Gift of Art Program

By offering a gift of artwork to a city, artists are able to leave their mark on an area by erecting a memorial for a local person or event, supporting a cause, or by simply beautifying an unused space. Although a city would love to take in all gifts offered to it by local artists, many factors must be considered before an artwork is accepted.

What spaces are available in the city/county?
Did the artist have a specific location in mind?
How will the piece affect the use of the space?
Does the city have permission to use a certain space?

Does the work have a specific meaning to the artist, or does the piece have historical relevance to the location so that more viewers can appreciate its meaning?
Will this piece be appreciated over time, or does its relevance fall within a certain time period?

Who will be charged with maintaining the quality of the work? Who will fund the maintenance? How will the piece hold up over time?

Gift of an Art Proposal

All of these questions and more should be addressed in the "Gift of an Artist Proposal" submitted with the artwork by the community group or individual artist proposing the piece. The proposal should include:

A letter of submittal, which would include a personal statement by the artist/community group as to why the piece is being submitted, a history of the piece, the possible site of its location, and an assurance of authentication, stating that you have the right to donate the piece.
A appraisal of the artworks value.
Pictures of the work, or if possible, the work itself.

Maintenance and Durability Plan: Describe what kind of maintenance the piece will require over time, considering other public artworks made of similar materials.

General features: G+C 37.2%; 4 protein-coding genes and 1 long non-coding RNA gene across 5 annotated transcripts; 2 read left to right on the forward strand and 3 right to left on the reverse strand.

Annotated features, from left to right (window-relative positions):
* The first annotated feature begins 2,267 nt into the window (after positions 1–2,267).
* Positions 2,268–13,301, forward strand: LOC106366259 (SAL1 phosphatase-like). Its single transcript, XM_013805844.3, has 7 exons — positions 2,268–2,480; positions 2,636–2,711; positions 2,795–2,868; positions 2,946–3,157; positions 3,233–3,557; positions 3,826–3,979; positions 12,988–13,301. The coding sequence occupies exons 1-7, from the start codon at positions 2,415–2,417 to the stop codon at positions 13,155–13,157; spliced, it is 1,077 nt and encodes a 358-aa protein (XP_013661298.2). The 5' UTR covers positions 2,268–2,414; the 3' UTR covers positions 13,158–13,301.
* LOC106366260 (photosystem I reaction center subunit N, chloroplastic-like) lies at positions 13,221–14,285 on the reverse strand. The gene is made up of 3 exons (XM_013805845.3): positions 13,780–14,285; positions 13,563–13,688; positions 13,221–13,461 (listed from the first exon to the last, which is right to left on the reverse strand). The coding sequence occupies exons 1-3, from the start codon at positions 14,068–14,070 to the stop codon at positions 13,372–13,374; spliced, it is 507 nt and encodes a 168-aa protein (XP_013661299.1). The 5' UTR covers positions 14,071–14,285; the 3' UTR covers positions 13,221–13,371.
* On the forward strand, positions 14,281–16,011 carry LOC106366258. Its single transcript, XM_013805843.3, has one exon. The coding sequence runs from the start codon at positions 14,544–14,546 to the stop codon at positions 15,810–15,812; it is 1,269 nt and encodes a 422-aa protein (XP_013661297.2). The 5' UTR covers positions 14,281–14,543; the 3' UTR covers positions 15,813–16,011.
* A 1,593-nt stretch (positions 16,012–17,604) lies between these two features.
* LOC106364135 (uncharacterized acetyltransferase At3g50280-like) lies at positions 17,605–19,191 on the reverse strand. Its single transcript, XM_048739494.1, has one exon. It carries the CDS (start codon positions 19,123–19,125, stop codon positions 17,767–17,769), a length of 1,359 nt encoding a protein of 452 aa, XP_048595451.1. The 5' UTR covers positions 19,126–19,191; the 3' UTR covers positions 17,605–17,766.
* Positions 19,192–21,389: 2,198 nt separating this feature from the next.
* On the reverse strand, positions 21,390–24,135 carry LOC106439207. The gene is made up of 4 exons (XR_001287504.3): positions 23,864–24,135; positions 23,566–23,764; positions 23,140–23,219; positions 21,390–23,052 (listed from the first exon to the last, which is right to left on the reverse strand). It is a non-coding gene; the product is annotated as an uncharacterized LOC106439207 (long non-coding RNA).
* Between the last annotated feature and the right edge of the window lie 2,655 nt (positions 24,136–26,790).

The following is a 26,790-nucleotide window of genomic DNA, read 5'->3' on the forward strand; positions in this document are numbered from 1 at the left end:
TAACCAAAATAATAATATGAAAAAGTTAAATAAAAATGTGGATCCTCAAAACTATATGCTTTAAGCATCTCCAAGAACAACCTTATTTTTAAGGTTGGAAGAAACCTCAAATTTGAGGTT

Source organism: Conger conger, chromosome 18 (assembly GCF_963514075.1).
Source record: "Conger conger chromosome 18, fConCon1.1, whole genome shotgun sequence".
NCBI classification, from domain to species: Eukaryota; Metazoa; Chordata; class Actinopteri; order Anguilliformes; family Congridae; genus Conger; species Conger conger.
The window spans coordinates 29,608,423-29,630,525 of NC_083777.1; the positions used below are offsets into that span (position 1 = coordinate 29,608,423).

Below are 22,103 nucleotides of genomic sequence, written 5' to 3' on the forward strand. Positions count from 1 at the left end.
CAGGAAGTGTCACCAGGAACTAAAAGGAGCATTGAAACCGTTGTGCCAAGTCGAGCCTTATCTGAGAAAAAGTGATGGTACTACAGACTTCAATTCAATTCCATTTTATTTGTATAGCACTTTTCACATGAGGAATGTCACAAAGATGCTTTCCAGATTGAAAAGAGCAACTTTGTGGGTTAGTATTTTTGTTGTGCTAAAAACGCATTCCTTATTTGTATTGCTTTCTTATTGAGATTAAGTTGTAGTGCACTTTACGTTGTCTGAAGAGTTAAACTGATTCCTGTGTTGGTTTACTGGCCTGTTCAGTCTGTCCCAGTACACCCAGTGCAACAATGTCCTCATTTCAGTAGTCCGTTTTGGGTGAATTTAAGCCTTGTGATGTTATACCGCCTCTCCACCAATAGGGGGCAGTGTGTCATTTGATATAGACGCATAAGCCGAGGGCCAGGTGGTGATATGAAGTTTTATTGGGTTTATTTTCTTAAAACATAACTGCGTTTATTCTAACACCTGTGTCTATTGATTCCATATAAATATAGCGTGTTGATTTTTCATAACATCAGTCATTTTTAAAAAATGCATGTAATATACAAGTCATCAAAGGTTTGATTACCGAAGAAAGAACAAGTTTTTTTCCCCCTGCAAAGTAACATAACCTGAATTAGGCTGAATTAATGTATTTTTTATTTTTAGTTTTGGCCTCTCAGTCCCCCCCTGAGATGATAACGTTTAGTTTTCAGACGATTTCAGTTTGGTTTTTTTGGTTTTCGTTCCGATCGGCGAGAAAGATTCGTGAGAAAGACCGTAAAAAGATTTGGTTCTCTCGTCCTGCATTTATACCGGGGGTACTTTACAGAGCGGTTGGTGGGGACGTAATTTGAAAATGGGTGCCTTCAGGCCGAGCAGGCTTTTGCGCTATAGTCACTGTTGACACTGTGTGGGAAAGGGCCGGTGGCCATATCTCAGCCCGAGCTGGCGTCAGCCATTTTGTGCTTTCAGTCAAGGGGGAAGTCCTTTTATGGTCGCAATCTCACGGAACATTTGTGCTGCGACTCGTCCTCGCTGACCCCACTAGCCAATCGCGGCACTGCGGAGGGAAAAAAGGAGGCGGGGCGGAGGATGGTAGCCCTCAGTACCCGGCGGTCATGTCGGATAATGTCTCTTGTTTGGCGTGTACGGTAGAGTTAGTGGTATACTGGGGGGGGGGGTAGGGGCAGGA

How might the elements of weather (wind, rain, sun, etc.) affect the piece?
How often will the piece need to be evaluated to assess any damage done?
Will funds be raised to provide maintenance for this piece over its lifespan (an expected thirty years)?
Can estimations be made on projected maintenance costs for the future?
If maintenance funds/arrangements will not be provided by the artist/community group, a written consent by the donor must be signed, allowing Public ARTWORKS to hire a conservator of their own choosing to care for the piece. A written agreement by the artist/community group allowing PublicARTWORKS to remove the piece from its location should the use of the current space be changed in the future.

Review Board

An ad hoc panel consisting of Public ARTWORKS committee members, a local artist, a professor of art and a representative from the proposed site location will meet to discuss proposed work. Some sample questions that the board takes under consideration:

Is the piece made with quality craftsmanship and with aesthetic quality?
Is there an appropriate space available for the piece?
Is the piece insured, assuming responsibility for any damaged caused to, or by the piece?
Is there a specified maintenance for the care of the piece?
Is it relatable to the Public Art Collection as a whole?
Once the board has made its decision on each proposed artwork, the donor will receive a letter signed by the members of the panel with the decision they made, stating their reasons for rejection or directions on how to move forward with the Installation process.

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